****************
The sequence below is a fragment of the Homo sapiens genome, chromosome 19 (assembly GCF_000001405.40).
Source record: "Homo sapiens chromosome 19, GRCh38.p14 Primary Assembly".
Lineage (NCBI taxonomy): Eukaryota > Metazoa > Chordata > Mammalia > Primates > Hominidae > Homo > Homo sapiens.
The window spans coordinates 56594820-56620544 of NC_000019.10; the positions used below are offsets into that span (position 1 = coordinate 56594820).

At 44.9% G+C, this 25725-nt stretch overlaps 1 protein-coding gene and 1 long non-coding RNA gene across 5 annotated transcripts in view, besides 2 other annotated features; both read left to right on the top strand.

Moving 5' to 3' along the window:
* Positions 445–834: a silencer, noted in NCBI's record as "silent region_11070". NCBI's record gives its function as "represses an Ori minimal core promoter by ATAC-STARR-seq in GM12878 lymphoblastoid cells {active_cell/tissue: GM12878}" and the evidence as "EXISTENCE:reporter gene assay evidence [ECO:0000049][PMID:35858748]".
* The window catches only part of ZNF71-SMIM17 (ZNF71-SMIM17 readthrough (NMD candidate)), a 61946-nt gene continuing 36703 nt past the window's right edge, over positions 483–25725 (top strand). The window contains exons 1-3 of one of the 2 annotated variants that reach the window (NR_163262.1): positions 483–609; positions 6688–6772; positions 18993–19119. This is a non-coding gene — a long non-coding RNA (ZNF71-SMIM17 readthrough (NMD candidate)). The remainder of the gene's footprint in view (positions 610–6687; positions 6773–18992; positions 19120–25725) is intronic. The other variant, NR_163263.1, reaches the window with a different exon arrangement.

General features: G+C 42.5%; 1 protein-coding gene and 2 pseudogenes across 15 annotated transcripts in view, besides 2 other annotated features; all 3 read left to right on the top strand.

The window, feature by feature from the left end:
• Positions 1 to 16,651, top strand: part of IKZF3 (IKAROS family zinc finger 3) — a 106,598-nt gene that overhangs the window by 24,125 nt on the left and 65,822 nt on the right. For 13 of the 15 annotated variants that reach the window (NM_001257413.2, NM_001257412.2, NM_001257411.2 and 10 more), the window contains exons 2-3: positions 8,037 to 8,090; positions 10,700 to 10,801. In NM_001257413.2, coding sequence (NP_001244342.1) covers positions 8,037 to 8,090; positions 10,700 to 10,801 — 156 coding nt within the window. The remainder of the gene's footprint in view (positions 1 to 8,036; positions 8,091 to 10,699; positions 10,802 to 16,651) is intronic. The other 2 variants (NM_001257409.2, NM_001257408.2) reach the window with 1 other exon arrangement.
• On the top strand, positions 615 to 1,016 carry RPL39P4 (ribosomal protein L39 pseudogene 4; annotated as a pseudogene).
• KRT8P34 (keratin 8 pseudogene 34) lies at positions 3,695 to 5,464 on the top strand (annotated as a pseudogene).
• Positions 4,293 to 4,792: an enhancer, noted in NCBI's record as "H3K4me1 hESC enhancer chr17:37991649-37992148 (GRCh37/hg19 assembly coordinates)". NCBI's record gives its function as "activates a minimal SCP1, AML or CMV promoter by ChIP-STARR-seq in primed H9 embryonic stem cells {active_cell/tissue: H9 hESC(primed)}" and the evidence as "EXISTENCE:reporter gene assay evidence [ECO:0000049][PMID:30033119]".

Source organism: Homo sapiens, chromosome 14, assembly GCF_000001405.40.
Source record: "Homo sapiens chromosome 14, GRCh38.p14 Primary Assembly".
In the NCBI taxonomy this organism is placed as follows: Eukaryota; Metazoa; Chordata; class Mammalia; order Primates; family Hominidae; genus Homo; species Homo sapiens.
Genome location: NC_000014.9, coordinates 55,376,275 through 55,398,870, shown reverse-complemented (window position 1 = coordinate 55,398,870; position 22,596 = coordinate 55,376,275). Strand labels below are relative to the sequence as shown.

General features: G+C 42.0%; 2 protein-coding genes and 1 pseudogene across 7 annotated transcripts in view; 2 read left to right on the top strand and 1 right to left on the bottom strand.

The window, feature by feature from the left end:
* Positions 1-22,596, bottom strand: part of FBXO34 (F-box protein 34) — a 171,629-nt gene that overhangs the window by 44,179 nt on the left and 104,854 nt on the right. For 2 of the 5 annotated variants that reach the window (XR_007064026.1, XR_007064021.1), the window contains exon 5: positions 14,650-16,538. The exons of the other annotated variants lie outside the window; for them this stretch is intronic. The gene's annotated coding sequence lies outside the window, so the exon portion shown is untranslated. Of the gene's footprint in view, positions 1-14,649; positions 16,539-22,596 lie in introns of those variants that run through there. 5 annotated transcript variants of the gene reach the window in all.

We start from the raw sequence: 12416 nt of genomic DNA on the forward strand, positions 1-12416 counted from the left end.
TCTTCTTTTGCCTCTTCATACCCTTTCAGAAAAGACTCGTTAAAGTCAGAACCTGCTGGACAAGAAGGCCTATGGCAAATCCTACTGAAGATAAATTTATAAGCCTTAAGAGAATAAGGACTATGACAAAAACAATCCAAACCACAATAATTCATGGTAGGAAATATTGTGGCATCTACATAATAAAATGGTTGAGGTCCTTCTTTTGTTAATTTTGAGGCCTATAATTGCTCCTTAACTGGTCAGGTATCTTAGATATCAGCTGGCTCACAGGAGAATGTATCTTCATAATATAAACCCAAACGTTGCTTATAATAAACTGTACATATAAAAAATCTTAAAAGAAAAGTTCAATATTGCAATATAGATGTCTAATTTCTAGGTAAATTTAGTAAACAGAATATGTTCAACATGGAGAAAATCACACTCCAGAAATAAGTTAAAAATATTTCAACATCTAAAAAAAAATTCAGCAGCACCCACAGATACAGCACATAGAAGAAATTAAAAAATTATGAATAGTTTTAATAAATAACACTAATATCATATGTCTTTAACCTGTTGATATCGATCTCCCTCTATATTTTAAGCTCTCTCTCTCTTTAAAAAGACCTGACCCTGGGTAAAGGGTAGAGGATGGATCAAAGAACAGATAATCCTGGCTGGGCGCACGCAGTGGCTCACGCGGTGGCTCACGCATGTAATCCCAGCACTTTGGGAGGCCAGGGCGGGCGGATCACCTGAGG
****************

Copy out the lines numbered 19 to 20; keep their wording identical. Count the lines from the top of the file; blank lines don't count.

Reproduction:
General features: G+C 42.0%; 2 protein-coding genes and 1 pseudogene across 7 annotated transcripts in view; 2 read left to right on the top strand and 1 right to left on the bottom strand.

The window, feature by feature from the left end: